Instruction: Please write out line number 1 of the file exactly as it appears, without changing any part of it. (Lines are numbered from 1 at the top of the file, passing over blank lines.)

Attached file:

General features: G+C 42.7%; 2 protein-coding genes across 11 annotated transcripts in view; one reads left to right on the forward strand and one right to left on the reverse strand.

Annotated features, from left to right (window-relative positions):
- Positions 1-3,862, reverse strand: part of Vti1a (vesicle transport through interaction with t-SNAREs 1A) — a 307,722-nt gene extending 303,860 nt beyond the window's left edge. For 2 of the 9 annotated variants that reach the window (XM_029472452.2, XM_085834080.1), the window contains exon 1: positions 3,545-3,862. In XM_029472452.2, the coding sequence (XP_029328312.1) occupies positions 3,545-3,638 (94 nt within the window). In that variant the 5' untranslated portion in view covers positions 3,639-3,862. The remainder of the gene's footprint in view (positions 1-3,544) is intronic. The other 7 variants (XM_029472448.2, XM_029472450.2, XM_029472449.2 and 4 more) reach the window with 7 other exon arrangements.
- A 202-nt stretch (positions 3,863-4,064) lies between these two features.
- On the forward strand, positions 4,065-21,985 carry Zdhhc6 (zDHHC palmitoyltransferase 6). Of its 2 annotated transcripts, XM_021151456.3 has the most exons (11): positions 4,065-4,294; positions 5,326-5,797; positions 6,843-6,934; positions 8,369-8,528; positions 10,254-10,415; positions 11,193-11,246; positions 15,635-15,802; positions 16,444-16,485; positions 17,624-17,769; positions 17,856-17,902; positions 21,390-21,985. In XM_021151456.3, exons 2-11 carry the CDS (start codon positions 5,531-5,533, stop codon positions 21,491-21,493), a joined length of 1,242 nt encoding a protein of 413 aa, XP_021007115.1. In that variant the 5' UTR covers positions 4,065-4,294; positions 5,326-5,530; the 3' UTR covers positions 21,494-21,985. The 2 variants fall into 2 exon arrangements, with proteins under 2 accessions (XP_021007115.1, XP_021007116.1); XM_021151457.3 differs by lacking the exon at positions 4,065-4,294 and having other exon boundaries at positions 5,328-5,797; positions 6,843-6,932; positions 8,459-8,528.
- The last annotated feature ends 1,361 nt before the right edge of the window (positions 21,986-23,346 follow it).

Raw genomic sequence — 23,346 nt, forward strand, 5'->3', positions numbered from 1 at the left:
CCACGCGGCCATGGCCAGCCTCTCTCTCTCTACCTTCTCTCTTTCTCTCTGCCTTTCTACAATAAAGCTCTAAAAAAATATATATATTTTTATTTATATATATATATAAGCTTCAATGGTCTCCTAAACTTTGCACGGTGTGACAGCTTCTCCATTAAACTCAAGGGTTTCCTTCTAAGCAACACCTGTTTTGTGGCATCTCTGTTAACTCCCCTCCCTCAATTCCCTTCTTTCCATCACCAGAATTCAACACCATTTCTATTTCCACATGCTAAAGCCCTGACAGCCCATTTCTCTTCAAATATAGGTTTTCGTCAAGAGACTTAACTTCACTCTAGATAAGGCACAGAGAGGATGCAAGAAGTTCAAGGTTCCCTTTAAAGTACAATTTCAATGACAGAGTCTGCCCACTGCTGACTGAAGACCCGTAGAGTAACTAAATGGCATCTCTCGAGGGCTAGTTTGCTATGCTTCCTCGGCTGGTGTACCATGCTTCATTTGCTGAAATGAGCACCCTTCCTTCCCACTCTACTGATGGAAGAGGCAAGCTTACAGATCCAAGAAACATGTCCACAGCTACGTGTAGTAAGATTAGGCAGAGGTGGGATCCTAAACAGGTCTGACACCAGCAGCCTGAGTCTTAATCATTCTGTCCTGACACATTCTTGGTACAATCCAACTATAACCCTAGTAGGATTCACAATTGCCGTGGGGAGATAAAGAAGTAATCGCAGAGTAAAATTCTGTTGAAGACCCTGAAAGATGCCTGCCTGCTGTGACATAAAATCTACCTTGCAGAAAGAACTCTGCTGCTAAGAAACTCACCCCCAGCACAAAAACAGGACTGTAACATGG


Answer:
General features: G+C 42.7%; 2 protein-coding genes across 11 annotated transcripts in view; one reads left to right on the forward strand and one right to left on the reverse strand.